parallelization using celery project distributed task queue
I closed #156. see celery project. It should be really quick to parallelize MAUS using this.
Updated by Rogers, Chris about 10 years ago
Code snippet for parallelisation using Python multiprocessing - wraps around arbitrary function call to multiprocess it:
def function_with_queue(args): """ Wrapper function to put multiprocessing output into a queue @param args tuple of (function_call, queue, function_arg) where\n * function_call is a reference to the function that we want to wrap\n * queue is the queue that will hold return values from the function\n * function_arg is the argument to function_call\n * index is an index indicating function_arg's position in the inputs tuple of (index, Output) is placed into queue; if function_call throws an exception, the exception is placed on the queue instead """ (function_call, queue, function_arg, index) = args try: queue.put((index, function_call(*function_arg))) except: queue.put((index, sys.exc_info())) def process_list(function_call, list_of_args, max_n_processes): """ Run multiprocessing on a list of arguments @param function_call multiprocess this function call @param list_of_args list of tuples of arguments for function_call @param max_n_processes maximum number of concurrent processes to use @returns list of return values, one for each function call. List is always sorted into same order as input """ manager = multiprocessing.Manager() queue = manager.Queue() # queue stores return values pool = multiprocessing.Pool(max_n_processes) # pool runs multiprocess # each process needs: # reference to queue to put returns values in # index (to sort return values) # plus function call and argument new_list_of_args = [(function_call, queue, x, i) for i,x in enumerate(list_of_args)] # run the processes pool.map(function_with_queue, new_list_of_args) # sort output into a list out_list =  while not queue.empty(): out_list.append(queue.get()) out_list.sort() for i,item in enumerate(out_list): out_list[i] = item # cleanup pool.close() return out_list def __test_run(item): if item == 'throw': raise RuntimeError('Throwing item '+str(item)) time.sleep(random.random()) # returns to queue in random order return 'output',item def test_function_with_queue(): queue = multiprocessing.Queue() function_with_queue((__test_run, queue, ("input",), 5)) assert queue.get() == (5, ("output","input")) function_with_queue((__test_run, queue, ("throw",), 7)) out = queue.get() assert out == 7 try: function_with_queue(('no_args',)) assert False # should raise an exception in parent process except: pass def test_process_list(): process_out = process_list(__test_run, [(i,) for i in range(10)], 3) for i in range(10): assert process_out[i] == ('output',i) # check sorting test_function_with_queue() test_process_list()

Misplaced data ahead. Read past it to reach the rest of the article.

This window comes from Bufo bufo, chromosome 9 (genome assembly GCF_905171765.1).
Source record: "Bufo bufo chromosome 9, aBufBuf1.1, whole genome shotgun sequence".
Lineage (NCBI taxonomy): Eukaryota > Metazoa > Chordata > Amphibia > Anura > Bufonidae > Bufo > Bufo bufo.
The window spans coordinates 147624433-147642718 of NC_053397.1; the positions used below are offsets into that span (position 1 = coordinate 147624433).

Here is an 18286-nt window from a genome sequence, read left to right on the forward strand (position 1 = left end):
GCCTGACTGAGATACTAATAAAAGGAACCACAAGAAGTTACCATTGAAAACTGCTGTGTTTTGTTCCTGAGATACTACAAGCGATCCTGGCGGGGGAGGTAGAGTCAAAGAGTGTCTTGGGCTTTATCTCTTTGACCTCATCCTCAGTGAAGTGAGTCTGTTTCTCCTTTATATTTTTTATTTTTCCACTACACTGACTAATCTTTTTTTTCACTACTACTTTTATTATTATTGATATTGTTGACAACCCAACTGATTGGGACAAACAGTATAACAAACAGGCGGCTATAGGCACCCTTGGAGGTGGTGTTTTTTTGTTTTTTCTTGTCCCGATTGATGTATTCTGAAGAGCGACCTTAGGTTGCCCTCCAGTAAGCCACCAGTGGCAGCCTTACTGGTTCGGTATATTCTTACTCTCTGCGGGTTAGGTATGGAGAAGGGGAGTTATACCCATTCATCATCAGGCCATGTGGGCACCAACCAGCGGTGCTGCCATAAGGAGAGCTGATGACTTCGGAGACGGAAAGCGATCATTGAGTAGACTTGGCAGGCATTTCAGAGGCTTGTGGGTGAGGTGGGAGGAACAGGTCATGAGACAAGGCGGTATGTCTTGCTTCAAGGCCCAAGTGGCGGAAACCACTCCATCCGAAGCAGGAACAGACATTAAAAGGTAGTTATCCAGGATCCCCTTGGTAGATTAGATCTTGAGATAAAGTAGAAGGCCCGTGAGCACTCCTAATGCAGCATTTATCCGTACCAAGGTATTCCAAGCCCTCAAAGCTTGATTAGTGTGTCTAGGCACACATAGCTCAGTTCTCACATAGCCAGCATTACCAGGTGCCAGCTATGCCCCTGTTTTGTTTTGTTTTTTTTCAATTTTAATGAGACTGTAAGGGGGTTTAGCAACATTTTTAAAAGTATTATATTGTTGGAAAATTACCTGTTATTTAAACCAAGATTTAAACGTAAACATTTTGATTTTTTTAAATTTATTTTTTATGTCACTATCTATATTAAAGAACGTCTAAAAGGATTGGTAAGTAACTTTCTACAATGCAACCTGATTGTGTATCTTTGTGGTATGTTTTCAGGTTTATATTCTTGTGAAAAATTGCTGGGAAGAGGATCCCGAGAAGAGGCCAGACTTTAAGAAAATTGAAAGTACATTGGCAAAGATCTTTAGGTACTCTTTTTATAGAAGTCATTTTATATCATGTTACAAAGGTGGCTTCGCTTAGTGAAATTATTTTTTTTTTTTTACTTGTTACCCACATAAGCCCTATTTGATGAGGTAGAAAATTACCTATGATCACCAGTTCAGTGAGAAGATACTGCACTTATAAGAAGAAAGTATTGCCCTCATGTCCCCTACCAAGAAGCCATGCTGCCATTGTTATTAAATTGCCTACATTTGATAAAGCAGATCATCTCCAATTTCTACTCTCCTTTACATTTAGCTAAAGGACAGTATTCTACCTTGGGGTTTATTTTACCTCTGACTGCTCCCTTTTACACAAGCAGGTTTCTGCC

Updated by Rogers, Chris almost 10 years ago
Presumably birth() is as per single threaded. multiprocessing makes a new process copy of current process and executes in that. So birth() as normal, presumably death() has to be run in each item of the pool. I hadn't thought about that, I confess. But as we have no internal state, what can death() do anyway?